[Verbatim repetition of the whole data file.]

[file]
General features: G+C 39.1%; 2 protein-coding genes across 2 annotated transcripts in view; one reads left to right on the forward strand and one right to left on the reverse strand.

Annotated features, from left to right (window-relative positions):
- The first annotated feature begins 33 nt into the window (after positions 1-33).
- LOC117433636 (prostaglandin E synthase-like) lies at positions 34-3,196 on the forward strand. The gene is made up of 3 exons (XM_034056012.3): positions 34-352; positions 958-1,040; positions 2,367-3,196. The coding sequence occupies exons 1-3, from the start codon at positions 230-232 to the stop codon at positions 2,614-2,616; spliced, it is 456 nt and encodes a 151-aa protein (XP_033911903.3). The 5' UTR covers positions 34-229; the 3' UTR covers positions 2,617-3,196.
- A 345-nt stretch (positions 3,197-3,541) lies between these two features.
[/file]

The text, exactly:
General features: G+C 39.1%; 2 protein-coding genes across 2 annotated transcripts in view; one reads left to right on the forward strand and one right to left on the reverse strand.

Annotated features, from left to right (window-relative positions):
- The first annotated feature begins 33 nt into the window (after positions 1-33).
- LOC117433636 (prostaglandin E synthase-like) lies at positions 34-3,196 on the forward strand. The gene is made up of 3 exons (XM_034056012.3): positions 34-352; positions 958-1,040; positions 2,367-3,196. The coding sequence occupies exons 1-3, from the start codon at positions 230-232 to the stop codon at positions 2,614-2,616; spliced, it is 456 nt and encodes a 151-aa protein (XP_033911903.3). The 5' UTR covers positions 34-229; the 3' UTR covers positions 2,617-3,196.
- A 345-nt stretch (positions 3,197-3,541) lies between these two features.